I will say this: I hope the only reason I wouldn’t be at the finish line of the Boston Marathon waiting to cheer the racers across is because I am running it myself. There’s nothing like spectating at this race, I never want to miss it. The field (both elite and amateur) is deep with talent, and it is inspiring and humbling to watch them at their art. Overheard at the curb: “There are so many runners faster than I am.” Indeed, we all get so wrapped up in besting ourselves that it’s easy to forget where we land exactly in the continuum of speed.
All my favorite elite athletes flopped to varying degrees. In the women’s race, Dire Tune was a DNF and Salina Kosgei, last year’s champion, came in third this year behind Teyba Erkesso and Tatyana Pushkareva (who reeled Erkesso in from a huge lead to finish just 3 seconds behind her. It was pretty exciting to watch, I ws rooting for Tatyana.). Again, in the men’s race last year’s winner Deriba Merga came in third, bested by Robert Kipromo Cheruiyot (the Younger) and Tekeste Kebede. Ryan Hall (looking haggard) came in fourth, two seconds (2!!) behind Merga (like last year, Hall regained on the leaders after falling off the pack in the middle miles), and followed by Meb in 5th.
But, other elites delivered an historic, memorable race, as we witnessed two records. Ernst Van Dyk (men’s wheelchair division) is the first athlete to win this race 9 times; and Robert the Younger smashed the course record (2:07:14) and completed the second-fastest marathon ever run in the United States (2:05:52). Thomas S. Grilk, the man who has been calling the race and greeting finishers from atop the finish line for nearly 30 years, said something along the lines of “it is rare that we get to stand in the presence of history like this” when announcing the awards ceremony for Van Dyk (who, naturally, was seated in his wheelchair). Whoops!
Then the crowds started to come, a sweating, grimacing tide of quick humanity. I think I caught these friends as they ran past: Robert, Allen, and Megan. But then I soon had to leave my spot at the sidelines to collect my luggage and get my train home, so I missed friends like Sarah, Sarah (who ran a double), Elyssa and Barb. (Folks, I hope you know that you were in my thoughts even though I abandoned my post.)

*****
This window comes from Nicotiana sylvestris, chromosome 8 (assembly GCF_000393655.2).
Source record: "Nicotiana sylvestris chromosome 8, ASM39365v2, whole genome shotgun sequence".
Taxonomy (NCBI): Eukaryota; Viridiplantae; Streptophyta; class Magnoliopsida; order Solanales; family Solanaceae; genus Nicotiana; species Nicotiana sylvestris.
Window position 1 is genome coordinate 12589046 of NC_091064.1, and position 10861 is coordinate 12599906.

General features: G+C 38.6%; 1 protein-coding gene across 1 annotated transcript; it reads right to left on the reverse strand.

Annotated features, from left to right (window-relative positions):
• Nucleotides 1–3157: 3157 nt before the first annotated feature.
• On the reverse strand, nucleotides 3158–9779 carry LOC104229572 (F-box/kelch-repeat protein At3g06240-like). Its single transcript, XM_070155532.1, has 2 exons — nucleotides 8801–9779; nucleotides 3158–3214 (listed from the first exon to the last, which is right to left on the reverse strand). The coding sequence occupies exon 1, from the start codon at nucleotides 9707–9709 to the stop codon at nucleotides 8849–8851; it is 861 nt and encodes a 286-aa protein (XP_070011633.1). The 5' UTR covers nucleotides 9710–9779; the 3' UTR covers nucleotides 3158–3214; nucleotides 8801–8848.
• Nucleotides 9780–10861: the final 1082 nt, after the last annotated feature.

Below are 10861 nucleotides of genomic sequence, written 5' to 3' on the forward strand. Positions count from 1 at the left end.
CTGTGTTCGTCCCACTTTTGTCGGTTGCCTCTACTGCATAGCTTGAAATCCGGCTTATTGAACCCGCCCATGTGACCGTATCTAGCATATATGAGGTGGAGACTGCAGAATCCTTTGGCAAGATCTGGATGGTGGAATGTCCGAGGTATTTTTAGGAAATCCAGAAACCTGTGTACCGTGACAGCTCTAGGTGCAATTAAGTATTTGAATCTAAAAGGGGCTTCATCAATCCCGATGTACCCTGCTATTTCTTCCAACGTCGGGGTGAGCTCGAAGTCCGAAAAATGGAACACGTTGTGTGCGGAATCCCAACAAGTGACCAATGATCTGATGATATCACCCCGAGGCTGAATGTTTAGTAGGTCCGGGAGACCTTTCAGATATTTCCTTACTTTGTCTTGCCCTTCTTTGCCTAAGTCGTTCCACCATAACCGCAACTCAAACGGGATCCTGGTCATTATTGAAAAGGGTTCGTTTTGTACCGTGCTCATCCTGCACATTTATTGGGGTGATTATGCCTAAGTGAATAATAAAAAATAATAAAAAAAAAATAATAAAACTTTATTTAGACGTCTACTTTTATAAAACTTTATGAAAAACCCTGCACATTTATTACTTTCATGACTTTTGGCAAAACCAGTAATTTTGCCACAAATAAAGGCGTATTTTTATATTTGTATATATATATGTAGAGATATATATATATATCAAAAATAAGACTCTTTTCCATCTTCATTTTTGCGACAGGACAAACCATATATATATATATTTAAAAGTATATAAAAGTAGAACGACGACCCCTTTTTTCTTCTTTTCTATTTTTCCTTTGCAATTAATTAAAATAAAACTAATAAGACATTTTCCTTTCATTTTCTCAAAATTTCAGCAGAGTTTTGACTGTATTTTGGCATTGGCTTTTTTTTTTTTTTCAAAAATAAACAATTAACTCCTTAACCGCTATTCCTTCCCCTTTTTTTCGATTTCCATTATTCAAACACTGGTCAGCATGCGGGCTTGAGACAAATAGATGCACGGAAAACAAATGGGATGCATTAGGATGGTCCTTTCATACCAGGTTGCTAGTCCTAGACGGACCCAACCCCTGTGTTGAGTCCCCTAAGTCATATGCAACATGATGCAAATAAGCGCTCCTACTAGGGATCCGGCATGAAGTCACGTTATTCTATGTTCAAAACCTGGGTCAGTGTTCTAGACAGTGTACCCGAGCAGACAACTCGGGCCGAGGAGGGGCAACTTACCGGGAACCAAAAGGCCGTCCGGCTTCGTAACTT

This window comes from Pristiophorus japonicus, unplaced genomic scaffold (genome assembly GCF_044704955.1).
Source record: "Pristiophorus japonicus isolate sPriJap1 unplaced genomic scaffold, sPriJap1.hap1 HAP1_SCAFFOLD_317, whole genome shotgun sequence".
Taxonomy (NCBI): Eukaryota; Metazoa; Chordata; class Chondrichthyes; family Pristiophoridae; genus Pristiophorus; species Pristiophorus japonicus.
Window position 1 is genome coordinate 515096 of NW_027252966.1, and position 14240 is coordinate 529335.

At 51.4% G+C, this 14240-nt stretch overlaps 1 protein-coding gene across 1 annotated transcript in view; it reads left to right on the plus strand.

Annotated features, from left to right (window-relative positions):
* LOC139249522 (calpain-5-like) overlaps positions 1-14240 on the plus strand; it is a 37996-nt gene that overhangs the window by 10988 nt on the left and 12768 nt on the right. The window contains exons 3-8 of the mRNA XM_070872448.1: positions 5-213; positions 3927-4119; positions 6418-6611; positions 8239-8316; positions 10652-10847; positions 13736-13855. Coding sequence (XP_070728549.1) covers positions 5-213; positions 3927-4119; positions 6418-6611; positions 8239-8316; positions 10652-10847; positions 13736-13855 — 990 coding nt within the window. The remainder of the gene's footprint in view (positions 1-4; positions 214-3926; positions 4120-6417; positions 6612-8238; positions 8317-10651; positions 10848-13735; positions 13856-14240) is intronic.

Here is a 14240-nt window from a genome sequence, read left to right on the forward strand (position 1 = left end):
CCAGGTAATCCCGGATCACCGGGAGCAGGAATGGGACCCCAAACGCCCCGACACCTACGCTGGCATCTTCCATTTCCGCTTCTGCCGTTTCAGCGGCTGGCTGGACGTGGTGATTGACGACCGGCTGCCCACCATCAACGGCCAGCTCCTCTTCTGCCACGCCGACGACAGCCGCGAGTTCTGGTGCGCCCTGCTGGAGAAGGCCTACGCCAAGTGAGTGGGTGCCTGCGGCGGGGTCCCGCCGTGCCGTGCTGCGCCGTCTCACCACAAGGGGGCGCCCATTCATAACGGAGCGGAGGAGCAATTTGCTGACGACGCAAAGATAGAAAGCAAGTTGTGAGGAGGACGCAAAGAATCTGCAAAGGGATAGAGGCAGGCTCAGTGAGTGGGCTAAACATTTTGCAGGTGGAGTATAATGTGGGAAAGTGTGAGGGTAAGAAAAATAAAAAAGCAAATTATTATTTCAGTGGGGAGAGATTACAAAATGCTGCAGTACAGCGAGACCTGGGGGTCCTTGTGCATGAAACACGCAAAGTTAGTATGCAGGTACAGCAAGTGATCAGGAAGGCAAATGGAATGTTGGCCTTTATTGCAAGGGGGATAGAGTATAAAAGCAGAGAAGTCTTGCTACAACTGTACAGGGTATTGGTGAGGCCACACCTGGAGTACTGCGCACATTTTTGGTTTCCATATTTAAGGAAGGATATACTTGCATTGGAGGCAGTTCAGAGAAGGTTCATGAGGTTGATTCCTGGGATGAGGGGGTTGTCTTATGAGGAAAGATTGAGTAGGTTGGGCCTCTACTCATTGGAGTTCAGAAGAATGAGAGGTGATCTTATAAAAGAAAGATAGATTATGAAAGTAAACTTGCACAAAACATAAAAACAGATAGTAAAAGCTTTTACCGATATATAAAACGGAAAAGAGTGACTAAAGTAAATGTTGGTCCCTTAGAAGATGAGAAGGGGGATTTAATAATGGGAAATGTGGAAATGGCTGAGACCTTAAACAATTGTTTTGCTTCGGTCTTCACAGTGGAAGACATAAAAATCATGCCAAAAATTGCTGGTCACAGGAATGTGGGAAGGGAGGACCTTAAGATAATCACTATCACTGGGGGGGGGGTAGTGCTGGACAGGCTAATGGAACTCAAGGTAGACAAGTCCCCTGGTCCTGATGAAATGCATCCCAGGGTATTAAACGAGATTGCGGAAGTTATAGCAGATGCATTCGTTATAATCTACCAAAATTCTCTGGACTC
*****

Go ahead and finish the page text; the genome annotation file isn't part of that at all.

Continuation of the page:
There are the runners I simply must cheer for, no questions asked. They are: folks wearing a Team Fox or Team in Training singlet; people with their names on their shirts; and the fast, teeny women who finish with the earliest men (Way to run it, lady!). Oh, and I also like the fit old guys, the ones in their 50’s hanging tough with the pups, silver-haired and flashing by with a wink (they know they’ve still got it). My favorite racers, though, are the ones who revel in their finish. Like the guy who spread his arms and airplaned it in. Or Cheruiyot himself, who blew a big kiss to the crowd as he was less than 100 yards out. Or the men and women who pump their arms, or look to the sky, or who put their chins down and battle it out with the one next to them to eek out a few extra seconds. And, I am slightly embarrassed to admit, whenever I see a couple cross the line holding hands, I get a lump in my throat.
Mark my words: I will race the Boston Marathon as a qualifying athlete. And when I do, I will blow kisses, I will propeller, I will smile, weep, glance at the heavens and think, If I can do this, then what else am I capable of?